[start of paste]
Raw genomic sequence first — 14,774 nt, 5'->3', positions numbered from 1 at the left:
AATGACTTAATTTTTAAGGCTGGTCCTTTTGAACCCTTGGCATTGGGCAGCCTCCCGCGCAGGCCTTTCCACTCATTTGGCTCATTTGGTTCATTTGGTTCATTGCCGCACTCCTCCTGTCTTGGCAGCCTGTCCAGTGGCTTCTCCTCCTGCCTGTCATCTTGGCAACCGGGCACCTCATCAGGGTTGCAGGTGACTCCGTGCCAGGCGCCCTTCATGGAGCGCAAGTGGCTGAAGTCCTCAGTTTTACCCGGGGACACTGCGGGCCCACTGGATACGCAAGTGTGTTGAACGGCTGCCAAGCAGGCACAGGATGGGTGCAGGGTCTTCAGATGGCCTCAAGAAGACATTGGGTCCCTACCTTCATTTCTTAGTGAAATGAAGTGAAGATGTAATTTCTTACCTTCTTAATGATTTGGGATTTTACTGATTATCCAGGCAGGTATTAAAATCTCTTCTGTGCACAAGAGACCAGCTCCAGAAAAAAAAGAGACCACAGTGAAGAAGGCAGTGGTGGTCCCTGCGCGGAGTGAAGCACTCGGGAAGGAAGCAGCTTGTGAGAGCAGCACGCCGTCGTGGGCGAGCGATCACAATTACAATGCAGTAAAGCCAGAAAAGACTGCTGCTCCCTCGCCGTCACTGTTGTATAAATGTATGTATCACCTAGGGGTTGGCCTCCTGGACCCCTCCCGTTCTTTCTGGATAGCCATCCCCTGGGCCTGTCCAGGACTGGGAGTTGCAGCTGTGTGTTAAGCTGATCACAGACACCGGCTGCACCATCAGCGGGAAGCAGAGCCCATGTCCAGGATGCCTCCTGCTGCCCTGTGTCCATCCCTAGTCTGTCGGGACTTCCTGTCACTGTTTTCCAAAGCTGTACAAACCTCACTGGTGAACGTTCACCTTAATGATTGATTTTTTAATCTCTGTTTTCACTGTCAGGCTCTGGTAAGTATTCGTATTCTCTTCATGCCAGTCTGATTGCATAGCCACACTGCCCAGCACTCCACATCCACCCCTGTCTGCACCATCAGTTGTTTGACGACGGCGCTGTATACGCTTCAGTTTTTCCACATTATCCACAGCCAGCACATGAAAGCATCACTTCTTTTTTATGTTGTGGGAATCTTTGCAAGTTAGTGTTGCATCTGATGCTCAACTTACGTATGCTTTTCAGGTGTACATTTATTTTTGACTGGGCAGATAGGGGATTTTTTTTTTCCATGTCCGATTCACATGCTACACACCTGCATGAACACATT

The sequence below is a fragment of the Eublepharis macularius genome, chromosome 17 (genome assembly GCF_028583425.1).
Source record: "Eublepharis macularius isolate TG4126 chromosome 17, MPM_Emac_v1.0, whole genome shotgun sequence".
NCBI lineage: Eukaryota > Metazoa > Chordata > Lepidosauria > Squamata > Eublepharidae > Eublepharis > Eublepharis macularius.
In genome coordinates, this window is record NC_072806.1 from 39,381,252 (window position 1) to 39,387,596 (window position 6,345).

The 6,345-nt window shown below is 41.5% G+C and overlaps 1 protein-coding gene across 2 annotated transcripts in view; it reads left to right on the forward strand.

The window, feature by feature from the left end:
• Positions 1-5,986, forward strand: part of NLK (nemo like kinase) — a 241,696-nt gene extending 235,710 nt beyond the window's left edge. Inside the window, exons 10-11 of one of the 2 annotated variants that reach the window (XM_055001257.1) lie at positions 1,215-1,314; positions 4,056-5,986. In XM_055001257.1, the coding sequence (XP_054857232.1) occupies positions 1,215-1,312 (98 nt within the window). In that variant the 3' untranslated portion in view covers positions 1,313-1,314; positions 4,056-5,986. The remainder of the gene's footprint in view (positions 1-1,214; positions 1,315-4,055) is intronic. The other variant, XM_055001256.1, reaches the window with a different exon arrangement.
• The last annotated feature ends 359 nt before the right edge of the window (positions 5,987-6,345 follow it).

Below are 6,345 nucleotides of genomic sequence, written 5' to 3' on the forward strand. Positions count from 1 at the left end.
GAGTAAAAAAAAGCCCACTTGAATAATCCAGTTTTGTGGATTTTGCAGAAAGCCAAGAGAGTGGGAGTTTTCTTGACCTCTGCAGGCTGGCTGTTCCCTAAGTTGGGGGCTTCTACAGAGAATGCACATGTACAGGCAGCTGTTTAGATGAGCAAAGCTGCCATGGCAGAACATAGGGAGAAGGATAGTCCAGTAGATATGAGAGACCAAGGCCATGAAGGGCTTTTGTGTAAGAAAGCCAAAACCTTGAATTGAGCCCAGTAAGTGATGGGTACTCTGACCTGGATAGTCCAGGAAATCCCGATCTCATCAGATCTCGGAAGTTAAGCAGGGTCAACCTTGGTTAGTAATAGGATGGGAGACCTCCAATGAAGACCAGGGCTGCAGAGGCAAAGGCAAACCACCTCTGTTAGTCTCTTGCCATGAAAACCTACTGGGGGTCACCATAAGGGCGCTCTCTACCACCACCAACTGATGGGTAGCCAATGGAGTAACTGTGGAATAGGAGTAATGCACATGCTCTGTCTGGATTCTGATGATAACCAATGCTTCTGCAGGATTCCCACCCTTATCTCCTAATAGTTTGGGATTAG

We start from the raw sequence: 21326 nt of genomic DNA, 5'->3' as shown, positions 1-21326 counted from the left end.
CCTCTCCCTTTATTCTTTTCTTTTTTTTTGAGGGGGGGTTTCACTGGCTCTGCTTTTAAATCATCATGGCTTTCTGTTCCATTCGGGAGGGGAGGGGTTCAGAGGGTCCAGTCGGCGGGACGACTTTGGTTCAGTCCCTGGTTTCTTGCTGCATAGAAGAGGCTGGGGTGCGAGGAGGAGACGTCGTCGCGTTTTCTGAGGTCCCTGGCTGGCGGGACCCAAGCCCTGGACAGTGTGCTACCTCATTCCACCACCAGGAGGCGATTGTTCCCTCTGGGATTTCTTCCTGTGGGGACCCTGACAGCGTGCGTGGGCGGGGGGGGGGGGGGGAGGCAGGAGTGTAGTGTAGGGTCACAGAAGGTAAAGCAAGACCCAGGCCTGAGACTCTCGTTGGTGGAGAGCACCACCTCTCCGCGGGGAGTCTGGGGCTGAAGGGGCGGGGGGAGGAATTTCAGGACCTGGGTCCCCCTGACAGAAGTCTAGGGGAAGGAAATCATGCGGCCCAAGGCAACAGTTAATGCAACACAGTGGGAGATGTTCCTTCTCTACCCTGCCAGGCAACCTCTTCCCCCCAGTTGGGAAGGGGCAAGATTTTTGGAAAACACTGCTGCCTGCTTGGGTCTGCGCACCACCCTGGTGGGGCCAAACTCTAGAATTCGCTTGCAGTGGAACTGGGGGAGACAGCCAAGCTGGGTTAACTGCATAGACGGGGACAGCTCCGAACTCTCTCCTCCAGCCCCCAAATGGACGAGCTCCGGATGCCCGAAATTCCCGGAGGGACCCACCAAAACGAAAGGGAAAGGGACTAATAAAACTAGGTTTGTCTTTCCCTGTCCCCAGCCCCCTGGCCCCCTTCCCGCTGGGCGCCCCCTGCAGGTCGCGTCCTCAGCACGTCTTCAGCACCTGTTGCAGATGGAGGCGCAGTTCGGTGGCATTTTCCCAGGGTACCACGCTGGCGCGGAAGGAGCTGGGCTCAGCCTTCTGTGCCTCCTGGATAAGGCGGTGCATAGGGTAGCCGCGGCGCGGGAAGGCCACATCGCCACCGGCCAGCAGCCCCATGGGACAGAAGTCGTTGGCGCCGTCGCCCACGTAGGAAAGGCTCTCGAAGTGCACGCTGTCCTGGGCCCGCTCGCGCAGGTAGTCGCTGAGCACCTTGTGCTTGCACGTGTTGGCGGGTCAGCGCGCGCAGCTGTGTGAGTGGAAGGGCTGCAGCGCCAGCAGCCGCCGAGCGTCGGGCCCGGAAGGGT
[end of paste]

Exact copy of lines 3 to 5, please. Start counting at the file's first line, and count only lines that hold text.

The sequence below is a fragment of the Eublepharis macularius genome, chromosome 17 (genome assembly GCF_028583425.1).
Source record: "Eublepharis macularius isolate TG4126 chromosome 17, MPM_Emac_v1.0, whole genome shotgun sequence".
NCBI lineage: Eukaryota > Metazoa > Chordata > Lepidosauria > Squamata > Eublepharidae > Eublepharis > Eublepharis macularius.